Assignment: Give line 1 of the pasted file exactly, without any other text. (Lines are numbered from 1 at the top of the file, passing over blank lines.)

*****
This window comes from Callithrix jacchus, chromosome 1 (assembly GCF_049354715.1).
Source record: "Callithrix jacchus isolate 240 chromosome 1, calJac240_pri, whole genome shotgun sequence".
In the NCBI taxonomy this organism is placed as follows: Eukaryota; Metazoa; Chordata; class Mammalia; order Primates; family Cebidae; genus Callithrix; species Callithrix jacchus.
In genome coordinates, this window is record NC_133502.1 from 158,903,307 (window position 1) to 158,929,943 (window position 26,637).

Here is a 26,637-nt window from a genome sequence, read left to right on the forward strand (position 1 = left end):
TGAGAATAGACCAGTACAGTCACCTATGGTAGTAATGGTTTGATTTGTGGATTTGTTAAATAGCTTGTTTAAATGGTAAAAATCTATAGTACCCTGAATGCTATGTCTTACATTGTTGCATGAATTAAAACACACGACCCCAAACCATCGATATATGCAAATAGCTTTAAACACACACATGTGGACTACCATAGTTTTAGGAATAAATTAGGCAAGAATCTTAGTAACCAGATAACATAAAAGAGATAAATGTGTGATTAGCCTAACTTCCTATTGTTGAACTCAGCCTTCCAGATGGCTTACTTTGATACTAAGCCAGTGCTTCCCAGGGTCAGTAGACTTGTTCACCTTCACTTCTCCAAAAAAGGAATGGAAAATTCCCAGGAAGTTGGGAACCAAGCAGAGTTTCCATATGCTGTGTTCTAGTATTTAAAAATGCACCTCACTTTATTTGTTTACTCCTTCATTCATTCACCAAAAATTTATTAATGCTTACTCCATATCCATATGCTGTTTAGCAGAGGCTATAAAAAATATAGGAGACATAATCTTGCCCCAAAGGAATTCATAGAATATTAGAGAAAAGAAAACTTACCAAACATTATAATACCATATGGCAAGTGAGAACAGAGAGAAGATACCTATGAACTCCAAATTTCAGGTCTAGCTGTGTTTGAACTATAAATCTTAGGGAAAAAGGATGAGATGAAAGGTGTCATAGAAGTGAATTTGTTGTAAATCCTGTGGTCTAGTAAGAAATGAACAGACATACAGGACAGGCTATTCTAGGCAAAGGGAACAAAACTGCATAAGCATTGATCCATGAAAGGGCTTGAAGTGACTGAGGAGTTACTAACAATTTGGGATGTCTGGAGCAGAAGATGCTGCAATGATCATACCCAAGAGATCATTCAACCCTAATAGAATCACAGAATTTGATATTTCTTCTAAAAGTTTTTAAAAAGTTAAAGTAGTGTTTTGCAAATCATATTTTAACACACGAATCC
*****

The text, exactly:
This window comes from Callithrix jacchus, chromosome 1 (assembly GCF_049354715.1).